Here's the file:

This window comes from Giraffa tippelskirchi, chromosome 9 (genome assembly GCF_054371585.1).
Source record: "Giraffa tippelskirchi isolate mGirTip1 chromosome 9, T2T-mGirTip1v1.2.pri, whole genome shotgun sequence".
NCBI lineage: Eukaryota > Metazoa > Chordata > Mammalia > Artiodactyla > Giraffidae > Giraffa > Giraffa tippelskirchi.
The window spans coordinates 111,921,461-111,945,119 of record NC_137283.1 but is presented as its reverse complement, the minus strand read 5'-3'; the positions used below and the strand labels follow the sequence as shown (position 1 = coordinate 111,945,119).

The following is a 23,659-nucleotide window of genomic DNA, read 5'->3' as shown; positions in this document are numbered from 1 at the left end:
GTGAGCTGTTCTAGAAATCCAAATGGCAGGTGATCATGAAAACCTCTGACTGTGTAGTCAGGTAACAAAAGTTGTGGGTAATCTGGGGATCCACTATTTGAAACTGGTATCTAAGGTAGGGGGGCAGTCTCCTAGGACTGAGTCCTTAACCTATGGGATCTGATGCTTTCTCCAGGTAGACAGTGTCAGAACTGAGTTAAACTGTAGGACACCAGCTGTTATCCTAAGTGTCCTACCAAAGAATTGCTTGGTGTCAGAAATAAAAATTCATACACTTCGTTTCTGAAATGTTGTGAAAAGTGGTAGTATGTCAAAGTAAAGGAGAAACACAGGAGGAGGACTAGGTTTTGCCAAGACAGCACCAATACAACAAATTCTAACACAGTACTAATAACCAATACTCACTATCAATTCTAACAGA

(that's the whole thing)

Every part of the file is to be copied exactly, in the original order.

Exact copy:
This window comes from Giraffa tippelskirchi, chromosome 9 (genome assembly GCF_054371585.1).
Source record: "Giraffa tippelskirchi isolate mGirTip1 chromosome 9, T2T-mGirTip1v1.2.pri, whole genome shotgun sequence".
NCBI lineage: Eukaryota > Metazoa > Chordata > Mammalia > Artiodactyla > Giraffidae > Giraffa > Giraffa tippelskirchi.
The window spans coordinates 111,921,461-111,945,119 of record NC_137283.1 but is presented as its reverse complement, the minus strand read 5'-3'; the positions used below and the strand labels follow the sequence as shown (position 1 = coordinate 111,945,119).

The following is a 23,659-nucleotide window of genomic DNA, read 5'->3' as shown; positions in this document are numbered from 1 at the left end:
GTGAGCTGTTCTAGAAATCCAAATGGCAGGTGATCATGAAAACCTCTGACTGTGTAGTCAGGTAACAAAAGTTGTGGGTAATCTGGGGATCCACTATTTGAAACTGGTATCTAAGGTAGGGGGGCAGTCTCCTAGGACTGAGTCCTTAACCTATGGGATCTGATGCTTTCTCCAGGTAGACAGTGTCAGAACTGAGTTAAACTGTAGGACACCAGCTGTTATCCTAAGTGTCCTACCAAAGAATTGCTTGGTGTCAGAAATAAAAATTCATACACTTCGTTTCTGAAATGTTGTGAAAAGTGGTAGTATGTCAAAGTAAAGGAGAAACACAGGAGGAGGACTAGGTTTTGCCAAGACAGCACCAATACAACAAATTCTAACACAGTACTAATAACCAATACTCACTATCAATTCTAACAGA